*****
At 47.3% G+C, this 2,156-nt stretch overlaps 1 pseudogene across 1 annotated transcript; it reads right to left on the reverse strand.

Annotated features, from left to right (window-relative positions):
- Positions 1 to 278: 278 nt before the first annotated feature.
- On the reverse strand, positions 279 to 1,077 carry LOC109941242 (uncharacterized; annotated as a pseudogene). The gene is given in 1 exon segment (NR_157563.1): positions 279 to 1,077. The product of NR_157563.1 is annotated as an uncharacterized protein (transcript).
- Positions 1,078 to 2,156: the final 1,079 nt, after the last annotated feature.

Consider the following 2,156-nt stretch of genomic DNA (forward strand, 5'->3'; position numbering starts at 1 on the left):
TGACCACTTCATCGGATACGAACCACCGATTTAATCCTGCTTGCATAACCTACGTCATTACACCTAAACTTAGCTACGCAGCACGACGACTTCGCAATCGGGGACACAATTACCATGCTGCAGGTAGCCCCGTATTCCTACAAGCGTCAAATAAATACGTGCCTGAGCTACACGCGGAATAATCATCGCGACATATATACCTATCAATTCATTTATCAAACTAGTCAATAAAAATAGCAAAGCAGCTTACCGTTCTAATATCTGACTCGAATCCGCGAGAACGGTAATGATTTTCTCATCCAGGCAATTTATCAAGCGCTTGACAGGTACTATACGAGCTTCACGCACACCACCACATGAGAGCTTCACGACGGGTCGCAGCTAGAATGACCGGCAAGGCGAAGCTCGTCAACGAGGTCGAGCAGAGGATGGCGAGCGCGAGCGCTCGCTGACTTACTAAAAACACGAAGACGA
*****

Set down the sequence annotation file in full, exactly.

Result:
At 47.3% G+C, this 2,156-nt stretch overlaps 1 pseudogene across 1 annotated transcript; it reads right to left on the reverse strand.

Annotated features, from left to right (window-relative positions):
- Positions 1 to 278: 278 nt before the first annotated feature.
- On the reverse strand, positions 279 to 1,077 carry LOC109941242 (uncharacterized; annotated as a pseudogene). The gene is given in 1 exon segment (NR_157563.1): positions 279 to 1,077. The product of NR_157563.1 is annotated as an uncharacterized protein (transcript).
- Positions 1,078 to 2,156: the final 1,079 nt, after the last annotated feature.

Consider the following 2,156-nt stretch of genomic DNA (forward strand, 5'->3'; position numbering starts at 1 on the left):
TGACCACTTCATCGGATACGAACCACCGATTTAATCCTGCTTGCATAACCTACGTCATTACACCTAAACTTAGCTACGCAGCACGACGACTTCGCAATCGGGGACACAATTACCATGCTGCAGGTAGCCCCGTATTCCTACAAGCGTCAAATAAATACGTGCCTGAGCTACACGCGGAATAATCATCGCGACATATATACCTATCAATTCATTTATCAAACTAGTCAATAAAAATAGCAAAGCAGCTTACCGTTCTAATATCTGACTCGAATCCGCGAGAACGGTAATGATTTTCTCATCCAGGCAATTTATCAAGCGCTTGACAGGTACTATACGAGCTTCACGCACACCACCACATGAGAGCTTCACGACGGGTCGCAGCTAGAATGACCGGCAAGGCGAAGCTCGTCAACGAGGTCGAGCAGAGGATGGCGAGCGCGAGCGCTCGCTGACTTACTAAAAACACGAAGACGA